Willie McCulloch

Willie McCulloch

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World - Celtic | Bridgewater, Connecticut, United States
Total Song Plays: 4,535   
Member Since: 2003
   Last Login: over 30 days ago

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Willie McCulloch, Singer/Songwriter (BMI)

Skills: Vocals (Lead/ Harmony), Acoustic & Electric Guitar, Bass, Flute, Harmonica, Banjo, Mandolin

Musical Style: Organic Retro Folk/Country with a contemporary Celtic/ Scot edge

Willie started his professional music career touring his native Scotland with the band ?Legal Tender?. Influenced by the best of the 70s melodic songwriting and tight harmonies that seem to have been shoved aside in the edgy grunge movement of the 90s, Willie?s songs focus on recapturing the warmth of honesty of back-to-basics organic songs that move you.
Over the past 2 years Willie has been crafting his music more towards Film/TV composing and having his music placed in Independent film and with Film/TV music libraries.

Music score completed for Indy film ?Dreams of an Angel?, Jagged Edge Films. Film in final editing.
Begining work on music for underwater documentary.

Recent Accomplishments:
2006- Composing the score for Indy film "Dreams of an Angel", Jagged Edge Films.
2006- ?Haul Awa` Lads? featured in Sing-Out magazine.
2006- 10 song original Celtic instrumental CD commissioned by Mediatone Music.
2006- ?Leviathan? licensed to Greenpeace International for video use.
2006- ?Johnny Fae Argyll? placed in Independent film ?The Wall?
2005- 2nd place in Unisong Competition, World Category (Outer Hebrides)
2003- Song ?The Buffalo Grass? co-written with A. Crimmins & Clay Canfield released on
Chris LeDoux?s HORSEPOWER CD on Capitol Label
2002- Winner in Great American Song Contest - World (?Sea Field Coal?)

GreenMan Review of Auld Tales

Review from "The Green Man Review"


Willie McCulloch, Auld Tales & New (Own release, 2005)

I get to listen to and review literally hundreds of albums each year. It would be easy to just gloss over albums from performers I have never heard of before or maybe am not familiar with, but every now and again you put one of these albums on to play, and it makes you sit up and take notice. This is one such album.

It's true what they say, "You can take the man out of Scotland, but ye'll never take the Scot out of the man". Willie McCulloch is one such man. Originally from Fife in Scotland, these days he lives in Bridgewater, Connecticut, U.S.A. This fact alone settled my curiosity over his accent and some of the words in his songs; life in Connecticut seems to have rubbed off on him. Nothing wrong with that, for his mid-Atlantic Scottish accent makes it all the easier to understand the lyrics.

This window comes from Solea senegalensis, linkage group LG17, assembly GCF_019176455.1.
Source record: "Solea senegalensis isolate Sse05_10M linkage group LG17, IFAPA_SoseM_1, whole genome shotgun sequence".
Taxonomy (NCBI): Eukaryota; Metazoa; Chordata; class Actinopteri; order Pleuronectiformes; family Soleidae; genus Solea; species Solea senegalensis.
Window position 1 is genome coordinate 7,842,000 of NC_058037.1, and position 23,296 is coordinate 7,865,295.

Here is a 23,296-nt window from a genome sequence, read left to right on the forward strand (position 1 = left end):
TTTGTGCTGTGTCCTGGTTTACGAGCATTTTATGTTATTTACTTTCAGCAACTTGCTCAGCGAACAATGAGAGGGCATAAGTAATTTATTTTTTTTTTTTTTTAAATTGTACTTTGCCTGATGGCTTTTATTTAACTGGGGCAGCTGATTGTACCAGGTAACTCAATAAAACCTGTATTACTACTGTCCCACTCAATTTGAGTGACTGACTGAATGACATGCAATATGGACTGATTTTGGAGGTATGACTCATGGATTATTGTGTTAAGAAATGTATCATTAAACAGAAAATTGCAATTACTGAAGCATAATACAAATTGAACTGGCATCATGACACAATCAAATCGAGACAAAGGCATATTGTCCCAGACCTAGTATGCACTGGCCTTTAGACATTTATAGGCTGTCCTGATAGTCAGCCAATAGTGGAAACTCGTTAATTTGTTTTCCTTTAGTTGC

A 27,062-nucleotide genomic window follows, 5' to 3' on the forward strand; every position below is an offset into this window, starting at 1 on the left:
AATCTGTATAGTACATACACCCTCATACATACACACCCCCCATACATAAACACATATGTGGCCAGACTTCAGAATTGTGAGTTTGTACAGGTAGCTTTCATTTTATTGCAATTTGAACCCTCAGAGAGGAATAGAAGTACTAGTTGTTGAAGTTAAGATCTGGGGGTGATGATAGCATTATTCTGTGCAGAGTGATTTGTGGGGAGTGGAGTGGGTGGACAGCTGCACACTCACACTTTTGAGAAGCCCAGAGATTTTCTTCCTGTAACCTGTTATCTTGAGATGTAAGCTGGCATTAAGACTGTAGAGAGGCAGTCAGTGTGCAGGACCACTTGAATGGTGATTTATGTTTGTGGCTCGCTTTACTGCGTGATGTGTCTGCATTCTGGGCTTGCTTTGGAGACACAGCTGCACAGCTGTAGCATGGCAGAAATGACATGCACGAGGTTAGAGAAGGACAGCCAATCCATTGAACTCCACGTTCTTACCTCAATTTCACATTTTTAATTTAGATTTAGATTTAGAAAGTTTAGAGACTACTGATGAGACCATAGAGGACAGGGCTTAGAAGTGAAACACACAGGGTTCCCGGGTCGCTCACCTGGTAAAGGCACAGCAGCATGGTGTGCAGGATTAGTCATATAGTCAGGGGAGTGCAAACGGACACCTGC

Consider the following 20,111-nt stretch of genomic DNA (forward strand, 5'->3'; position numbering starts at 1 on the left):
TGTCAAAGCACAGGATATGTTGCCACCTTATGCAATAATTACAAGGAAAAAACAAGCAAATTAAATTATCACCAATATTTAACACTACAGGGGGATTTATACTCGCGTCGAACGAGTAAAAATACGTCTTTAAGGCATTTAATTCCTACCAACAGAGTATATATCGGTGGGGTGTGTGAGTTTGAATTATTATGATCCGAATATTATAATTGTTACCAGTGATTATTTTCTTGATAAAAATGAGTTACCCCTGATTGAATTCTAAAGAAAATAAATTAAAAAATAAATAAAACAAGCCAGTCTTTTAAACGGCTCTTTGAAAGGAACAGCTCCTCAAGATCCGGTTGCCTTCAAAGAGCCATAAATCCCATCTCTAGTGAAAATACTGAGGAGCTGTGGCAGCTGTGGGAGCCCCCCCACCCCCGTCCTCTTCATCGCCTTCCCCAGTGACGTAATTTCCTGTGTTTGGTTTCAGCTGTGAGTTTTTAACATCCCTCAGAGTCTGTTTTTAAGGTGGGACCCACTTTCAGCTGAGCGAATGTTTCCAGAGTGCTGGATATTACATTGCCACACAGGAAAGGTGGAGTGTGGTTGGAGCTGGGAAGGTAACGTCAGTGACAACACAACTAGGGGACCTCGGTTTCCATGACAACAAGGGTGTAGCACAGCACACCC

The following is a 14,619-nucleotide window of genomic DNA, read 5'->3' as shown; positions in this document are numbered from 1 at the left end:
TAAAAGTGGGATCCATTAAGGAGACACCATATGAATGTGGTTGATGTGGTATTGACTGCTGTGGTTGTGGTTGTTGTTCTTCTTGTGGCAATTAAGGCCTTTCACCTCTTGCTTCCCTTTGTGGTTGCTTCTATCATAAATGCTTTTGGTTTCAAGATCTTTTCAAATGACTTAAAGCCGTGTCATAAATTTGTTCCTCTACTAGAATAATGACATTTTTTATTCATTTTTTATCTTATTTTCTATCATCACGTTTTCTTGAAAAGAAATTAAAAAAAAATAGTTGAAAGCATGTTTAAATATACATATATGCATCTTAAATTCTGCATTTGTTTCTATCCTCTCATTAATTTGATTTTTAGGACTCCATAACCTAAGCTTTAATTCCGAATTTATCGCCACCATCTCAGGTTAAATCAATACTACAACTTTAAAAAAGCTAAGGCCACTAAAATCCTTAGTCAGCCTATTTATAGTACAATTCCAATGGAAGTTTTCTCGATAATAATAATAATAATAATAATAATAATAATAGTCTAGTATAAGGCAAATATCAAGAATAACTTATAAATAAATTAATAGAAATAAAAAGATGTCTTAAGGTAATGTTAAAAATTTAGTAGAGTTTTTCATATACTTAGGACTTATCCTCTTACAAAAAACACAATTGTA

To some extent, this is truly an amazing piece of recording, mainly because not only are the songs outstandingly good, they have all the sound and flavour of a recording originating in Scotland. Willie is a talented multi-instrumentalist, and he is a damn good singer as well. I was impressed by the album and by the quality of the vocal harmony, which put me in mind of The McCalmans, so I wondered why I had never heard of Willie and his band before. How could something this good get through the net without being noticed? It transpired that on top of all the instrumentation being played by Willie, he did all the vocals and harmonies as well. It seems that living in Connecticut he couldn't find any other like-minded musicians - so he did it all himself. Willie has written all but one of the songs on this album. The net result may be a little unorthodox, but it really is outstanding.

As you can imagine, Willie has taken the subject matter for his songs from life in Scotland and his visits to Ireland. So you can file this one firmly under Celtic song. I received a very early 'press copy' of the album, which is very sparse on information and song notes, but not to worry, because when I put the album on and hit play, my juices started to run straightaway. The instrumentation is kept to barest minimum and is very tastefully done to allow the melody of the tune and the words to carry the songs. Indeed, the album starts with a Capella song 'Kylenagranagh', which is augmented by harmonies. It sets the tone for the rest of the album nicely and is followed by 'Outer Hebrides', 'Wee Jimmy Lowrie', 'Haul Awa' Lads' and 'Fender Bay', all of which can be classed as sea songs. A change of tone is next with 'Seafield Coal', a song about the early days in a coalmine that stretches out beneath the sea.

To add even more variation, there is a cracking good song called 'The Story of Burke & Hare' about the infamous grave robbers in Edinburgh.

After 'Swing William Swing' about William Wallace and 'Deep Water', the album finishes with 'Broken Hearts in Ireland' another song touching on the Irish Troubles. It is hard to pick just one song as the best on the album, so my vote goes to 'Outer Hebrides', 'Wee Jimmy Lowrie' and 'Seafield Coal'. All the songs are contemporary, but if you are a traditional fan don't be put off, for they are sung and presented in a neo-traditional style.

Conclusion: this is an album brimming full of songs that are just begging to be sung, and should be popular with any professional folk singer or, for that matter, a band looking for new material. I've got my eye on one or two! So if you have a passion for excellent folk song with a taste of Scotland, this one's for you.

[Peter Massey]
The Green Man Review